How to make new friends in your 40s


I am an (almost) 40-year-old woman, married and a professional. I would like some advice on how to meet women friends and keep them. I have taken the initiative in building friendships by calling, inviting and taking interest in other women as friends. I have frequently found that other women are not as committed (or interested) in pursuing friendship. I don’t believe I am offensive (I have asked other close friends, my husband, and did a lot of soul searching), but I seem to be frequently disappointed by people not returning phone calls, canceling plans, etc. I would like to know other women’s approach to building friendships, what I can and can’t expect, and how to present myself.

It seems to me that interests beget interest. In other words, why not figure out what kinds of things interest you — education, theater, books, gardening, hiking, church etc. — and join a club or organization with that focus? You’re bound to meet others of like interests and friendships will naturally grow from there. It’s worth a try. A saying comes to mind, “To have a friend, be a friend.” In other words, be the kind of person you want for your friend.

Here are some qualities that make for solid friendships:

1. Like yourself. If you believe you’re worthy of friendship, that attitude comes through in everything you do. Most of us feel comfortable and positive with people who feel confident and comfortable with who they are.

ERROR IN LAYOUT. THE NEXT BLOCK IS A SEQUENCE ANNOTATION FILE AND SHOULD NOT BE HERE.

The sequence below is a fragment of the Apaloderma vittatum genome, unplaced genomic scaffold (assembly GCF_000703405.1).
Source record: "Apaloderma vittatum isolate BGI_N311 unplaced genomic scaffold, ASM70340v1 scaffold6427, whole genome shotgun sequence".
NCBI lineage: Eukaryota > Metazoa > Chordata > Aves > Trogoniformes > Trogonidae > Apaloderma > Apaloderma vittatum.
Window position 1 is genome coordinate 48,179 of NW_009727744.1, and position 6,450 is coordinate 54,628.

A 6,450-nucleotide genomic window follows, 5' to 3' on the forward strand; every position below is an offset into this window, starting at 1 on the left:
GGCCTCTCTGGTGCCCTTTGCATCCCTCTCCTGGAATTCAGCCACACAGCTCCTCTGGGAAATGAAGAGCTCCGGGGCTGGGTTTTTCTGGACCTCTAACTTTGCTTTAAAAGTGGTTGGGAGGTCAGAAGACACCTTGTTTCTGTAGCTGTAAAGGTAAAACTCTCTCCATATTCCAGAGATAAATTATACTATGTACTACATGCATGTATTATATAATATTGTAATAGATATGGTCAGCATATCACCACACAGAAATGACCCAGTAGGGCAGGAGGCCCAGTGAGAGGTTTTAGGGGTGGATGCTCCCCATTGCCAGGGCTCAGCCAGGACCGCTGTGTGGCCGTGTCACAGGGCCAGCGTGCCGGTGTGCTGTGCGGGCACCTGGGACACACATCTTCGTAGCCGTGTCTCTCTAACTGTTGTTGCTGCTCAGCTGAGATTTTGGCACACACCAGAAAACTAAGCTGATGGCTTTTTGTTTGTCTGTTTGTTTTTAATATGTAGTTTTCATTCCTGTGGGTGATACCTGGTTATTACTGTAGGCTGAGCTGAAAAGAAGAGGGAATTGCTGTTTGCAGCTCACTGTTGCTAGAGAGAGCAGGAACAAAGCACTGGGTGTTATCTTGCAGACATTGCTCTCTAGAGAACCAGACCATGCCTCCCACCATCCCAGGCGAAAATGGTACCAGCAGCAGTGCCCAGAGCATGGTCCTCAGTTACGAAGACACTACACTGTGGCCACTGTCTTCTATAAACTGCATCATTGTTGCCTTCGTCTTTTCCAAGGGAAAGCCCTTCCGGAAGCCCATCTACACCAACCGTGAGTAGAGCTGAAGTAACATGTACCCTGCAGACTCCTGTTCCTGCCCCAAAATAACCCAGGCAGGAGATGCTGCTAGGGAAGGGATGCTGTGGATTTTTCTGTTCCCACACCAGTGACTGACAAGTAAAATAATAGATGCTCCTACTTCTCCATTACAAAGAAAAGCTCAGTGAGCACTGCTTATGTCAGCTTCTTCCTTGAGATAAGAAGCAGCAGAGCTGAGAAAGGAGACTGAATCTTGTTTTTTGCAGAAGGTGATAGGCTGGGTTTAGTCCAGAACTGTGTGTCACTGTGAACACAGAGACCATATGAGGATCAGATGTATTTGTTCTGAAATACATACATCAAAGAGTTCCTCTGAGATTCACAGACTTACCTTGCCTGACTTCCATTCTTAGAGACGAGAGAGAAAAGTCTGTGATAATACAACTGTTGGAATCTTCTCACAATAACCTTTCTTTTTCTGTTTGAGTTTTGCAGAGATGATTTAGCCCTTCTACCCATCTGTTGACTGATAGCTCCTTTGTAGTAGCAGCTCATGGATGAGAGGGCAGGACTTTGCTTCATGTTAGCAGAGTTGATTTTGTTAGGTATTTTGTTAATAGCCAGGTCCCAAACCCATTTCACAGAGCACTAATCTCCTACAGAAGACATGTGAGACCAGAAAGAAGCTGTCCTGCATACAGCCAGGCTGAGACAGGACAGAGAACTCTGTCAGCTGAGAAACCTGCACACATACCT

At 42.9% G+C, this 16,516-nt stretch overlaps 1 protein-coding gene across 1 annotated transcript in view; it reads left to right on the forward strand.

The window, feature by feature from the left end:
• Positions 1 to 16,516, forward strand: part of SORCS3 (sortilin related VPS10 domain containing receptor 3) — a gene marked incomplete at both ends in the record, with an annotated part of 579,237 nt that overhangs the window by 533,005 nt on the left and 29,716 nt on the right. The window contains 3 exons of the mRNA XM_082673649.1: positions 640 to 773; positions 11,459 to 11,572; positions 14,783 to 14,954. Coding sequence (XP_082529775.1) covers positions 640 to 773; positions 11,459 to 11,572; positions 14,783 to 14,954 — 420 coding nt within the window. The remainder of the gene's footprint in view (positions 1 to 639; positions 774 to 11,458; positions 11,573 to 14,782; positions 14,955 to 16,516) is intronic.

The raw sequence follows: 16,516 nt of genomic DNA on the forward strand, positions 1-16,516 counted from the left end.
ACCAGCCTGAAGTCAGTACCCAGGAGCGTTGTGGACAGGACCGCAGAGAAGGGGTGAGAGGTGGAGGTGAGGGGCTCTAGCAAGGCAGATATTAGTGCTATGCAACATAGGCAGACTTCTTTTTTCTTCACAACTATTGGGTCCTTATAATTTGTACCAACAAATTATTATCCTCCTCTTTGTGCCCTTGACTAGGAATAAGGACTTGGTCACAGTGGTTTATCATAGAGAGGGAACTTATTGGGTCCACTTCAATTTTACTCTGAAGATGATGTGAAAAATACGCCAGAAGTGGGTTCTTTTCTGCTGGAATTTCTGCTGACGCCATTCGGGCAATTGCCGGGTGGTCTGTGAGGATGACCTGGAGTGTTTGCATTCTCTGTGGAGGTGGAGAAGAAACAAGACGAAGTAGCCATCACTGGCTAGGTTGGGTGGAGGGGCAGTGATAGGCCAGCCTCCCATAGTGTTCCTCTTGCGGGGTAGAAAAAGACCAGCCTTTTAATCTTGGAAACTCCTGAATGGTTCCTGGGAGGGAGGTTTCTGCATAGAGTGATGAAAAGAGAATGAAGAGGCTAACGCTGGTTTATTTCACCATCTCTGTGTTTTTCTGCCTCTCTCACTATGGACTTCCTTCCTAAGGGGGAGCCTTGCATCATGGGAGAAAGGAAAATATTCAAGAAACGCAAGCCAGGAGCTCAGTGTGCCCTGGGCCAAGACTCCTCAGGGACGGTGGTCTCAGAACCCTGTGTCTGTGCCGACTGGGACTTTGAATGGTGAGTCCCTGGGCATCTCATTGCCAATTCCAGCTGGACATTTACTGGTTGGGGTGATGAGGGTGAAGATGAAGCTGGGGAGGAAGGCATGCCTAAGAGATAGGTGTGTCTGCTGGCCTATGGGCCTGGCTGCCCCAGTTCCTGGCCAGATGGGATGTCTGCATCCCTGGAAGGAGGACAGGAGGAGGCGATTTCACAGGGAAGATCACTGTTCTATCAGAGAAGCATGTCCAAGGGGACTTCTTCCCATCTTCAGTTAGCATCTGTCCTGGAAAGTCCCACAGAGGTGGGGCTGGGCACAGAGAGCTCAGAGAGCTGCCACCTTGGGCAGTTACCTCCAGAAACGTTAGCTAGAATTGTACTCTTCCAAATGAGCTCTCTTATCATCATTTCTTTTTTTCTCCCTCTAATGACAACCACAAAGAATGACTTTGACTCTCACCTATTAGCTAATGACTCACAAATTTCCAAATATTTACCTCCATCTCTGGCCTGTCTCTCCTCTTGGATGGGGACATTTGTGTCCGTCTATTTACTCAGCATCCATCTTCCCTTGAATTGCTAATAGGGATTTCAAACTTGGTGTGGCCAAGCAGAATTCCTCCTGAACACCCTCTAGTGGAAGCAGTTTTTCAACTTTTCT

2. Don’t be a clinging vine. Nothing is more unpleasant or suffocating than a person who wants her friend to be her’s exclusively. That frightens others away and makes them resentful, at best. Friends encourage each other’s interests and respect their privacy, free will, and the decisions.

3. Loyalty. Loyalty is a pillar of solid friendships. We all want to be able to trust our friends with confidences and know that they’ll stick up for us when we’re in trouble.

4. Be uncritical and upbeat. Friends who seize opportunities to give us positive feedback are worth their weight in gold. When friends have the chance to say something nice, they take it.

5. Take risks. Friends are willing to reach out instead of waiting to be asked. Shy people often appear distant and unfriendly when just the opposite is true. It’s worth the effort to extend yourself to others.

6. Be helpful. Friends know that we all appreciate kindness and helpfulness, especially when we don’t have to ask for it.

I do think that, sadly, friendship has become pretty fleeting in our society — all of us seem to be so busy, so techno-directed, and so lacking in introspection. Perhaps the road you’re traveling is more difficult these days.

7. Volunteer. A friend knows that even if people don’t always think of including you, it doesn’t mean they don’t want you. A friend isn’t afraid to put herself forward rather than have you think she’s not interested.

8. Fair-minded. Friends do their best to see things from another’s point of view.

9. Listen. Friends don’t just hear what you say, they listen to it. Friends give you their attention and don’t monopolize conversations with talk of themselves.

10. Kind. Friends are willing to concentrate their attention on people who seem shy or short of friends. Friends do their best to cheer each other up when things aren’t going well. And friends delight in each others’ triumphs.

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